Surreal. There I am, on the top floor of Sandton’s new Radisson hotel, faced by two portly men (both old enough to be my father), vying for my attention, each promising ever more lavish gifts.
‘St Tropez of Monaco?’ asks Mr. Silk-Shirt-and-White-Linen-Pants.
‘This man can’t stamp your passport,’ countered Mr Gleaming-Rolex, holding his pungent cigar away from my face.
A few tables away, Julius Malema and his entourage are quaffing Dom Perignon. Beautiful 20-somethings with weaves that probably cost more than most people’s car instalments swan around, hoping to catch the eye of a future benefactor. Waiters and waitresses scramble to ensure each table is well stocked with a choice of Moet & Chandon, Dom Perignon or Cristal. I’m surrounded by about 500 of Johannesburg’s beautiful and wealthy people.
The occasion: Kenny Kunene’s 40th birthday party at his exclusive nightclub, ZAR.
Yes, the party that earned Kenny the nickname Mr Sushi. The do with the R700 000 price tag that attracted the ire of Cosatu’s Zwelinzima Vavi and dominated social discourse at the end of 2010. The party that, in one night of excess, reignited a national conversation about conspicuous consumption, the likes of which we haven’t seen since Khanyi Mbau first zipped around Johannesburg’s congested streets in her yellow Lamborghini.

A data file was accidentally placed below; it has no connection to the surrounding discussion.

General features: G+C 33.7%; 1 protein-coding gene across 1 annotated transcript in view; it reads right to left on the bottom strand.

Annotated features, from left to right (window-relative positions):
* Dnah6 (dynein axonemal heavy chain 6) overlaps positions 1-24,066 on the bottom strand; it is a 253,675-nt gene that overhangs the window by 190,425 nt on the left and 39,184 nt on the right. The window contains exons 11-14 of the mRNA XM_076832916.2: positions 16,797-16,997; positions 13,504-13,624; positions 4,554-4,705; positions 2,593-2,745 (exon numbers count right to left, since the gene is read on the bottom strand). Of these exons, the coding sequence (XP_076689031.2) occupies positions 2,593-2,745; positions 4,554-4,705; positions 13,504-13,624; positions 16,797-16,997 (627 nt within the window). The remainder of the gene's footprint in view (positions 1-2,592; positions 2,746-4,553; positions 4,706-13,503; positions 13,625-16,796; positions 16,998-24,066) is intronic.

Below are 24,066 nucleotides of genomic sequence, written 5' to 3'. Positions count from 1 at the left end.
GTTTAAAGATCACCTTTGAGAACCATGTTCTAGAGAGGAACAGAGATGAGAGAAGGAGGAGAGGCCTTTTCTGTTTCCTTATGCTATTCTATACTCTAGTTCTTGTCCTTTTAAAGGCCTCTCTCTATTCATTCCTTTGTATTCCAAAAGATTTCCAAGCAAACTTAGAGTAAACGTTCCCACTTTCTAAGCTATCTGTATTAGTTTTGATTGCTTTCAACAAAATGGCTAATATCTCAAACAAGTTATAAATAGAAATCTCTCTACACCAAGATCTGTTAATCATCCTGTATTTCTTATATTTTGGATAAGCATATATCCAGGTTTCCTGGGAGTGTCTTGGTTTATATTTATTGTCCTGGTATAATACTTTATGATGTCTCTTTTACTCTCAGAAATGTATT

Conspicuous consumption is, as the name suggests, about wearing your wealth on your sleeve. But this term isn’t new; it was coined in the nineteenth century by economist Thorstein Veblen to refer to the behaviour of America’s ‘leisure class’ - the so-called nouveau riche - characterised by the acquisition of luxuries to display their new-found wealth.
[You can read my entire article on pages 56 - 58 of the March edition of ELLE magazine. On shelves now.]